So Maybe Consumer Web IPOs Won’t Come Back This Year After All

Yelp, like Facebook and Zynga before it, has taken a large late-stage funding round that includes measures to cash out employee shares, effectively negating internal pressure for a public offering to make early employees rich. As had been reported but not confirmed, Elevation Partners announced today it was buying $25 million worth of Yelp’s Series E preferred shares plus up to $75 million more from vested employees and other eligible shareholders.

San Francisco-based Yelp had been in widely publicized negotiations to be acquired by Google (s goog) in December, but they fell through. Clearly the local reviews company is now setting itself up to take the independent route. Yelp said in a release it had 26 million uniques in December, with its number of reviews doubling last year to top 9 million.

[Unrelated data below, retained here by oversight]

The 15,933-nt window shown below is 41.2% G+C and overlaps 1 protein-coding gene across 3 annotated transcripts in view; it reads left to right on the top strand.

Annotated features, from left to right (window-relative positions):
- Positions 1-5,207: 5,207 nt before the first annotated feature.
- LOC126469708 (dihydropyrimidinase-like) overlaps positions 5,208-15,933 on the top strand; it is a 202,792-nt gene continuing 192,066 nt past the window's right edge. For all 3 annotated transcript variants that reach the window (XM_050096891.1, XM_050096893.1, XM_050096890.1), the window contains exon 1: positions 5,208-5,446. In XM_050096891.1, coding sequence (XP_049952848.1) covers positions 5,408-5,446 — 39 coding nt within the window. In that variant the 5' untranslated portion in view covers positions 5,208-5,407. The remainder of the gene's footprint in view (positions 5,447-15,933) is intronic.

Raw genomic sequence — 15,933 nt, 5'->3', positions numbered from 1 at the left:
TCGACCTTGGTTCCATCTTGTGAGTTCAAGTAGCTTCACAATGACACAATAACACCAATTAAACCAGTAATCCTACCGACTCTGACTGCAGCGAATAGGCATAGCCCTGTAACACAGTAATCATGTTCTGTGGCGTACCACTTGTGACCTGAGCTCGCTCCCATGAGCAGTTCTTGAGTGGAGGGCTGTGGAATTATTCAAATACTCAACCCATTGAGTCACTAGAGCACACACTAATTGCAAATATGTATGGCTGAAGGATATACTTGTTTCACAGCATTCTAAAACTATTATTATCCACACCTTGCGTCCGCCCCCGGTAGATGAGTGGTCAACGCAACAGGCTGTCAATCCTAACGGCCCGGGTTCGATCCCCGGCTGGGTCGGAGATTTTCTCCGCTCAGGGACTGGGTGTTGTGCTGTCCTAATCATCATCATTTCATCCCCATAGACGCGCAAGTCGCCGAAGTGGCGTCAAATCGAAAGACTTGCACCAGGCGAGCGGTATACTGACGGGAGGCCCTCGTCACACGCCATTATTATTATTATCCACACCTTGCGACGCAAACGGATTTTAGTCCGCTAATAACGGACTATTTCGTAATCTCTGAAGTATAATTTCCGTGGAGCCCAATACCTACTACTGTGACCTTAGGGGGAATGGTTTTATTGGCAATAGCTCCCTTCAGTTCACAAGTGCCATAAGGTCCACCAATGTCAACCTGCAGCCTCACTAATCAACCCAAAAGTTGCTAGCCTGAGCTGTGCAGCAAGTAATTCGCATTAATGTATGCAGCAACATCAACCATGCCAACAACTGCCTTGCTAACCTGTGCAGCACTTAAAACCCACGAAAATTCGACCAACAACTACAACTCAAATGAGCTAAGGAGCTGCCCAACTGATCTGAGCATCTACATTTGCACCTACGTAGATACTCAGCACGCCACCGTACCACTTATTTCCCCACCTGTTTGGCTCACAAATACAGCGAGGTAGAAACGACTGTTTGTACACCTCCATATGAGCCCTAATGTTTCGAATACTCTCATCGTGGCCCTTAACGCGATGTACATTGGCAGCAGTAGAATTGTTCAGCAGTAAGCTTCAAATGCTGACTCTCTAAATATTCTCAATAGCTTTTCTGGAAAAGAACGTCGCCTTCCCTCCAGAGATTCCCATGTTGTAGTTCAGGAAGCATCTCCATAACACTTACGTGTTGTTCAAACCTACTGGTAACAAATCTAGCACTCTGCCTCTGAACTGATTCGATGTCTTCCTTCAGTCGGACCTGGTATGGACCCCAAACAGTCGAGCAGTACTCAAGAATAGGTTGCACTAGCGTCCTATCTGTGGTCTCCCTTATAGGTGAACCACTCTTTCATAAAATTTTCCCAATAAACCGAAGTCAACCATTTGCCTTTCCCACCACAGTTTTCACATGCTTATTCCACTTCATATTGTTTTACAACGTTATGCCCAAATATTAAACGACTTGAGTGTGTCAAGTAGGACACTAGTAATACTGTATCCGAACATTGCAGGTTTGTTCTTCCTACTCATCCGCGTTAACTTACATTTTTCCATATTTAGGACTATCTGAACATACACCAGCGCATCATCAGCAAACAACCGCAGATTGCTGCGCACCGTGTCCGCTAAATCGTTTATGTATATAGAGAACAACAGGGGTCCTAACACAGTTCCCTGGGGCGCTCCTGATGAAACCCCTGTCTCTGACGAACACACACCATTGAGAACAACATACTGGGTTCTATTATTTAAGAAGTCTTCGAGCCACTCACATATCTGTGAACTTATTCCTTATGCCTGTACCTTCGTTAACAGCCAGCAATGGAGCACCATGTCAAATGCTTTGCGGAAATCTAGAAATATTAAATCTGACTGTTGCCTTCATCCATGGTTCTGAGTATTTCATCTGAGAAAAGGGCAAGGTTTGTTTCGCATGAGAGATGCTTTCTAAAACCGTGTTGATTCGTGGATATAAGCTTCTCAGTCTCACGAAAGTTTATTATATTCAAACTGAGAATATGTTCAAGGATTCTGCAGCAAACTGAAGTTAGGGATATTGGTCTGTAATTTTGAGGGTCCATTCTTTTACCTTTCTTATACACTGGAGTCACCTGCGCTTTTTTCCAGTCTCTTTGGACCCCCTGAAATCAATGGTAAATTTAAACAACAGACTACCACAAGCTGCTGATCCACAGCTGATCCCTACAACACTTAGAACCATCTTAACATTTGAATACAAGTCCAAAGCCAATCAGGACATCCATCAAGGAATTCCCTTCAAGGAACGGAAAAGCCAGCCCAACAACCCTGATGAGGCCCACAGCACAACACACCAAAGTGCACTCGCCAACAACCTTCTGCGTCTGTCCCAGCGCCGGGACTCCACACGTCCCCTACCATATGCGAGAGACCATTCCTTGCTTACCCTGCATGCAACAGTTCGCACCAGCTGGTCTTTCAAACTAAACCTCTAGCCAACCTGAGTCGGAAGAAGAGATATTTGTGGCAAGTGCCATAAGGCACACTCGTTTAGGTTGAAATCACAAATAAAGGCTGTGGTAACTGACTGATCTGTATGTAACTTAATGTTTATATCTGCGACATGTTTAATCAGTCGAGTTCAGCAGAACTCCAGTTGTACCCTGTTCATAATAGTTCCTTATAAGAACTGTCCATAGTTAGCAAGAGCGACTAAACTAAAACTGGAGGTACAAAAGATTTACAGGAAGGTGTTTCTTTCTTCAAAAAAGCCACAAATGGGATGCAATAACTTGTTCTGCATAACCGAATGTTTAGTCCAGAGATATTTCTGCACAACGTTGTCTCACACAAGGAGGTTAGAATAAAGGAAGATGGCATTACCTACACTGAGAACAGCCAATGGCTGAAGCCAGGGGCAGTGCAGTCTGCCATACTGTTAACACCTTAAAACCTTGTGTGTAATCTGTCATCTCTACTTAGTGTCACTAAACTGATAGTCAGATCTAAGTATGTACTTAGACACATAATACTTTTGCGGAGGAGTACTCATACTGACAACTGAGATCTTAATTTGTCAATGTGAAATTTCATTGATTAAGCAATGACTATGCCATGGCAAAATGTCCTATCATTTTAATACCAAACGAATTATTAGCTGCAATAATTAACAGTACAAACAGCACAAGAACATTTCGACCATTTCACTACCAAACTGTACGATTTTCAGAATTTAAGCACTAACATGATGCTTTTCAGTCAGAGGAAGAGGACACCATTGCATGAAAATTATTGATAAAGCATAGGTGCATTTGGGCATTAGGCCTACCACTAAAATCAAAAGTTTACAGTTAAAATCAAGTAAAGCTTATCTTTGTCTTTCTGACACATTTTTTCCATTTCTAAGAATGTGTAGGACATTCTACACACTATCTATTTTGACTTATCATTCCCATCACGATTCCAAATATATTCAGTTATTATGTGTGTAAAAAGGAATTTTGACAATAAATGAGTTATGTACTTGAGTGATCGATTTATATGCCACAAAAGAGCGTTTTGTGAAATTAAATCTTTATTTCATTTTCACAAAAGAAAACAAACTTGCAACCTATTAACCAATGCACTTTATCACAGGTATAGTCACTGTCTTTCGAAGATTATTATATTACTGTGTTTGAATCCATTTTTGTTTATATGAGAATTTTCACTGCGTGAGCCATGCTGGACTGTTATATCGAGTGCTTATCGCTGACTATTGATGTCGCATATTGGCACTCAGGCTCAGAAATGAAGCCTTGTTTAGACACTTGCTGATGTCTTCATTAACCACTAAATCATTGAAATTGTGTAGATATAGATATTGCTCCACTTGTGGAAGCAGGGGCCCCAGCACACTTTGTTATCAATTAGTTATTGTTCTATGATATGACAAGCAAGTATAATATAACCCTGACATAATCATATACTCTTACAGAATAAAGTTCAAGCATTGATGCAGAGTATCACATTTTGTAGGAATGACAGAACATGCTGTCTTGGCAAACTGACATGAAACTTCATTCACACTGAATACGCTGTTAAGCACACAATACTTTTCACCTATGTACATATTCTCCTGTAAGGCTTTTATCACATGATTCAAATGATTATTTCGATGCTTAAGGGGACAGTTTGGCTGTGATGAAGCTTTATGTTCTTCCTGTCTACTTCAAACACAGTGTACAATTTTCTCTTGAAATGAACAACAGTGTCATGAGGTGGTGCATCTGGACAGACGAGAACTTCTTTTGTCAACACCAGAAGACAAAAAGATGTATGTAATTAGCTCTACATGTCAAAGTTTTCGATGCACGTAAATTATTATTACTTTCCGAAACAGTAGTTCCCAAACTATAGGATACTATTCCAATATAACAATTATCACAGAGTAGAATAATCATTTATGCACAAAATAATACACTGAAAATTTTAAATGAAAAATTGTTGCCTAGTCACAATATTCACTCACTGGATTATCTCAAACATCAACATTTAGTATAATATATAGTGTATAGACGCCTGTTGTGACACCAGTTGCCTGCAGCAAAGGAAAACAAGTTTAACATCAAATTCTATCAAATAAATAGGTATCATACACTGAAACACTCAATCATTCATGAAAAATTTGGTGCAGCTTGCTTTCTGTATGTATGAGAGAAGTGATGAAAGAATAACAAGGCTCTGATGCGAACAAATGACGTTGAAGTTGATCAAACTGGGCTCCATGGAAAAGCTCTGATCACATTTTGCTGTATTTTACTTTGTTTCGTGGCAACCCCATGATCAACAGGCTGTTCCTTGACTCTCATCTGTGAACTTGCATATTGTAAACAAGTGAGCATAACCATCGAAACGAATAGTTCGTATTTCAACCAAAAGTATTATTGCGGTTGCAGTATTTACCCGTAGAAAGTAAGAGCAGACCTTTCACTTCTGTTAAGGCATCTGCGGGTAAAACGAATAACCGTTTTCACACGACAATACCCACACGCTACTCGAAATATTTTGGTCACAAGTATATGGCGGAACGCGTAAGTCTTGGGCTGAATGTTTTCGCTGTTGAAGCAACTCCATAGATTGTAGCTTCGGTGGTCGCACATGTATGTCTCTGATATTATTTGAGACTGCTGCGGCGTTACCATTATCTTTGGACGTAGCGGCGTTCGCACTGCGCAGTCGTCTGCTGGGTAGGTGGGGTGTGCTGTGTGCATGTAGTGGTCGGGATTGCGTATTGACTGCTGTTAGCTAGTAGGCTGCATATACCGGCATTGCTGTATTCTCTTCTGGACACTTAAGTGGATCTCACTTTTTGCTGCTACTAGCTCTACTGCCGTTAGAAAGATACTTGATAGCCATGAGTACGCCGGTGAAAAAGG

Yelp, which has put much effort into cultivating reviewers and negotiating its tricky relationships with local businesses, was to some extent left out of the recent hype cycle associated with creative uses of mobile location, social connections and reviews by companies like Foursquare and Gowalla. However Yelp recently introduced a mobile check-in function and now surfaces user visits in reviews.

The Elevation funding, which comes along with managing partner Marc Bodnick taking a seat on Yelp’s board, is to be used for growth in Canada and Western Europe as well as for mobile application development.

Yelp’s revenue was reportedly $30 million for 2009, which might not have been enough to excite the public markets. Elevation joins the Russian investor DST, which provided similar rounds for Facebook and Zynga, helping these startups find a middle ground between being acquired and going public. While many had hoped an IPO from a solid consumer Internet startup would liven up the stock market in 2010, Facebook has already declared itself out of the running.